10. Matt Wieters, Baltimore Orioles: Because of his tremendous power/average combo, Wieters is one of the most anticipated catching prospects to come along in many years. And if you’re thinking that just because he’s a rook, you can sleep on him in your draft this spring, think again. We’ve seen him going in the 10th round, so don’t let Wieters slide. There is some question about whether he’ll be the full-time starter right from the get-go, but no one doubts that the job will be his soon. Baltimore certainly has cleared the catching decks for him, shifting 2005 first rounder Brandon Snyder to a corner infield slot (although injuries were a part of that plan, too) and shipping incumbent Ramon Hernandez to Cincy.
11. A.J. Pierzynski, Chicago White Sox: Another veteran catcher who’s getting a wee bit long in the tooth, Pierzynski still managed to impress us enough in 2008 to record his third 150-hit season. For now, he remains a productive backstop.
12. Jorge Posada, New York Yankees: Posada struggled badly last season, endured two trips to the DL and finally had his season end early thanks to shoulder surgery. He’ll slide this year as a result (you can get him in the 18th round of some drafts we’ve been involved with), but don’t sleep on him too long – reports on this Yankee leader’s shoulder have been extremely positive this spring.
13. Dioner Navarro, Tampa Bay Rays: Despite an early-season injury, Navarro set a career high in games played, responding with the finest offensive season of his career. There’s still plenty of upside here, and I could see him turning into that long-promised .300-hitting catcher, but I wonder what impact losing in arbitration to the Rays will have on the youngster.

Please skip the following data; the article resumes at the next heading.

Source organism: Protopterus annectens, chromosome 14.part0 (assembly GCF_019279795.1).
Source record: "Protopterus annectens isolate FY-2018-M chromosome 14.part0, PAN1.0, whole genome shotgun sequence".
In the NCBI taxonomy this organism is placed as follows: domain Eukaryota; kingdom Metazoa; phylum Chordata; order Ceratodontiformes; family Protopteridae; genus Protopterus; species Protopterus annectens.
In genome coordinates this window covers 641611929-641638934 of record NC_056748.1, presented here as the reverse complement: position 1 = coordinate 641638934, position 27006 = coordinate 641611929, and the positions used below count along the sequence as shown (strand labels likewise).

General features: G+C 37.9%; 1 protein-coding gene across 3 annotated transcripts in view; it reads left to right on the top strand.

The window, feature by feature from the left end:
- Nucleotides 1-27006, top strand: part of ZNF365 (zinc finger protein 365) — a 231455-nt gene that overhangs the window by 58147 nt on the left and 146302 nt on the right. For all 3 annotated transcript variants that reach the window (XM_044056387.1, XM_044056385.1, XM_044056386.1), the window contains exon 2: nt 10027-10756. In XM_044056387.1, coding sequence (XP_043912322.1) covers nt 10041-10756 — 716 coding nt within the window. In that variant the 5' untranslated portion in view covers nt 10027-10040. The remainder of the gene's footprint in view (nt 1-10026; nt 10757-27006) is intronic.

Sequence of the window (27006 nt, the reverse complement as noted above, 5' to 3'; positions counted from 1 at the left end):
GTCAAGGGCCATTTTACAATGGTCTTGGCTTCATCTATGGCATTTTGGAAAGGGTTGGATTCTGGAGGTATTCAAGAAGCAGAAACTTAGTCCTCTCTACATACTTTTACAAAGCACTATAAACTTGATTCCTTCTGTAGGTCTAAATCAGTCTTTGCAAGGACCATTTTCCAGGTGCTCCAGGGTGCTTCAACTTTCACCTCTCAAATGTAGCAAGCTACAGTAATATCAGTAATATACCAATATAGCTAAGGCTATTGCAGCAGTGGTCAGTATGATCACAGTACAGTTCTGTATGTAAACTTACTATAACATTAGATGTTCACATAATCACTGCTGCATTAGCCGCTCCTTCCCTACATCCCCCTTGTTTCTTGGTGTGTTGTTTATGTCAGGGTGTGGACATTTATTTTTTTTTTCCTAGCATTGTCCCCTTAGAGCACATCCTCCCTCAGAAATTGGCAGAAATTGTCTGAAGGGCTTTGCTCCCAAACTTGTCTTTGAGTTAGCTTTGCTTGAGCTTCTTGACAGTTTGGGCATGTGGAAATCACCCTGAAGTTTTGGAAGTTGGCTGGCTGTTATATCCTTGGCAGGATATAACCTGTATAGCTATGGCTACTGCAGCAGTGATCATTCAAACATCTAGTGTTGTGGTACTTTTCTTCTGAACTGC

14. Kelly Shoppach, Cleveland Indians: Pop quiz: who led all AL catchers in home runs last season? In any other season, V-Mart or Posada would be good guesses, even Hernandez. But in 2008, it was Shoppach’s 21 dingers that led the way. Cleveland’s “backup” catcher just keeps getting better and better. He’s a productive bat who made some strides in improving his patience at the plate last year. With Martinez expected to see plenty of action at first base and DH, don’t worry about Shoppach not getting enough at bats to be a very useful fantasy asset.
15. Yadier Molina, St. Louis Cardinals: One of the best defensive catchers in the biz, Molina’s offensive game has been developing nicely as well the past couple of seasons. His strike zone judgment is so strong, leading me to believe that there’s definitely room for further improvement here. In fact, I spent plenty of time last season wondering why he was so underappreciated as a fantasy asset. I still don’t have a good answer.